These critiques should not call into question the immense value of this work. The Presidio and Militia provides an easily accessed and crucial starting point for researchers and can function as a basic primer on the documents available for northern frontier of New Spain for specialists from other areas of Latin American history and ethnology. It also makes available translated sources for undergraduates and the Spanish texts can give graduate students much translation practice. For these reasons any research library should have all four of DRSW's efforts on its shelves. We can now only patiently await Volume Three of The Presidio and Militia.
. Sidney B. Brinckerhoff and Odie B. Faulk, eds. and trans., Lancers for the King: A Study of the Frontier Military System of Northern New Spain, with a translation of the Royal Regulations of 1772 (Phoenix: Arizona Historical Foundation, 1965); and Max L. Moorhead, The Presidio: Bastion of the Spanish Borderlands (Norman: University of Oklahoma Press, 1975).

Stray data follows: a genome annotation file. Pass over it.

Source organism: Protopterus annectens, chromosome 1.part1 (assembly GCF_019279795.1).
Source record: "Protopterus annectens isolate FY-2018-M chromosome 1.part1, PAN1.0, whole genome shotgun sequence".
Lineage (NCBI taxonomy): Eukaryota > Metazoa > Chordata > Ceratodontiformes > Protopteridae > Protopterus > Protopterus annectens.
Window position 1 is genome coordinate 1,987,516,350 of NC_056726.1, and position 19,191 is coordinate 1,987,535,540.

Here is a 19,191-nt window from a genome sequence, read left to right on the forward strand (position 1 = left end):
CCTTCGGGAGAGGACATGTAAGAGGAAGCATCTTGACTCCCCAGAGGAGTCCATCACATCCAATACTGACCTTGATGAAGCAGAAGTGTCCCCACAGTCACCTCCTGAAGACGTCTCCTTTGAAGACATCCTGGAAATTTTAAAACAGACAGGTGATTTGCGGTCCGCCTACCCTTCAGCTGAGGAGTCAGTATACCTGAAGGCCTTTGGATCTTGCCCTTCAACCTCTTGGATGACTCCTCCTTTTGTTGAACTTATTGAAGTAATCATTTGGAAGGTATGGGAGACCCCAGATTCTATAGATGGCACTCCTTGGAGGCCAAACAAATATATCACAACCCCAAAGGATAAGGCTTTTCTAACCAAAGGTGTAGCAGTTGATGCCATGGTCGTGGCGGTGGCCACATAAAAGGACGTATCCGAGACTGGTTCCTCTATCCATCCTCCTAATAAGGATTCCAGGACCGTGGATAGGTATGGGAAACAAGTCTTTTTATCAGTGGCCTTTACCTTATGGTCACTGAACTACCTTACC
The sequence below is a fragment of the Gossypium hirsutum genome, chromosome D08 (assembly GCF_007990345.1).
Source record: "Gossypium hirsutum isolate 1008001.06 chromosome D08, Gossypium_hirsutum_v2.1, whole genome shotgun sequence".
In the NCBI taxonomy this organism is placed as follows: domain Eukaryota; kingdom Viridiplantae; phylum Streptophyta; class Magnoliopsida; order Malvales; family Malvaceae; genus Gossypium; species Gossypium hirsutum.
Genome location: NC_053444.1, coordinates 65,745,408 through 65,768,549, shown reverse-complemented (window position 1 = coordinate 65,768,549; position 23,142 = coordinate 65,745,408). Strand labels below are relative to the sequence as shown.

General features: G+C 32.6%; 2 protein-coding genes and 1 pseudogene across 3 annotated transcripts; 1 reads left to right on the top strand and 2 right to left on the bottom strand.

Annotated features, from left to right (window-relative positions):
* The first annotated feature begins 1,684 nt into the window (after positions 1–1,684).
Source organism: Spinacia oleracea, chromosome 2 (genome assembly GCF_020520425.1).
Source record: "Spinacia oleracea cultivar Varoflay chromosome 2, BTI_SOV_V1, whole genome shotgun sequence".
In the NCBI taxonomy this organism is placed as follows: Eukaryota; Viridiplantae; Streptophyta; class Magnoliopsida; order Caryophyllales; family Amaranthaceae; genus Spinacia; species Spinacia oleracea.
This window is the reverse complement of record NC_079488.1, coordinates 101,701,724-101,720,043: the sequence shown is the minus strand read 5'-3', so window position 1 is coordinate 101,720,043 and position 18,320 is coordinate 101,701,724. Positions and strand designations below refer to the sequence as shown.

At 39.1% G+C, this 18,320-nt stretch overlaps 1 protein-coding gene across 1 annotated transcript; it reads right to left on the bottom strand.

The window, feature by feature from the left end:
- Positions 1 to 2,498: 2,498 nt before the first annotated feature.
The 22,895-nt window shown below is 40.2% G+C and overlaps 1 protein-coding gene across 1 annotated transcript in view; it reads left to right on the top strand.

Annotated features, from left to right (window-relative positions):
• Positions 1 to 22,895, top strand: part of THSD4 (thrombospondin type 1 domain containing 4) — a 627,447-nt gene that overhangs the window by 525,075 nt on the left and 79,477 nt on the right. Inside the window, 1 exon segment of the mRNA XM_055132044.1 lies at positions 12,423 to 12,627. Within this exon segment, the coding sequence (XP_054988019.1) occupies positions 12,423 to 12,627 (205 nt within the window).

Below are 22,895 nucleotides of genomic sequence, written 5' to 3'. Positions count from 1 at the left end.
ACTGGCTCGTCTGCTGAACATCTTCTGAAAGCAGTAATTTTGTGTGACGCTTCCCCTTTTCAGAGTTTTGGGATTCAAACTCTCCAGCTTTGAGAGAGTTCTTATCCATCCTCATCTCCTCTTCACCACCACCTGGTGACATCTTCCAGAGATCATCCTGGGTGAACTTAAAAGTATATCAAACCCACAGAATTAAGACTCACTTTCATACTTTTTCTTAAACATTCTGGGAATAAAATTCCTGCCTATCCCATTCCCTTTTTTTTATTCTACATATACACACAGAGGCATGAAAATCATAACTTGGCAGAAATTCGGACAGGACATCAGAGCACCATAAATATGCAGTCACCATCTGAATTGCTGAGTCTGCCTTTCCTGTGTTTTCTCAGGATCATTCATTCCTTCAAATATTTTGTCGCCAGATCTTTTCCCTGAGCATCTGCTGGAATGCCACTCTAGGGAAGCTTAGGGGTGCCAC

. Thomas H. Naylor and Charles W. Polzer, eds., The Presidio and Militia on the Northern Frontier of New Spain, A Documentary History, Volume One: 1570-1700 (Tucson: The University of Arizona Press, 1986).
. Thomas H. Naylor and Charles W. Polzer, eds., Pedro de Rivera and the Military Regulations for Northern New Spain, 1724-1729, A Documentary History of his Frontier Inspection and the Reglamento de 1729 (Tucson: The University of Arizona Press, 1988).
. See Gabriel Tous, trans., "Ramon's Expedition: Espinosa's Diary of 1716," Preliminary Studies of the Texas Catholic Society 1:4 (1930): 4-24; Richard G. Santos, ed. and trans., Aguayo Expedition into Texas, 1721: An Annotated Translation of the Five Versions of the Diary kept by Br. Juan Antonio de la Pena (Austin, Texas: Jenkins Publishing Co., 1981); and Peter P. Forrestal, "Pena's Diary of the Aguayo Expedition," Preliminary Studies of the Texas Catholic Society 2:7 (1935): 3-68.
. See "Annotation" in Naylor and Polzer, The Presidio and Militia, Volume One, 14-15.
. Also, see "Editorial Methodology" in Ibid., 11-14.
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Lance R. Blyth. Review of Hadley, Diana; Naylor, Thomas H.; Schuetz-Miller, Mardith K., eds., The Presidio and Militia on the Northern Frontier of New Spain. Volume Two, Part Two: The Central Corridor and the Texas Corridor, 1700-1765.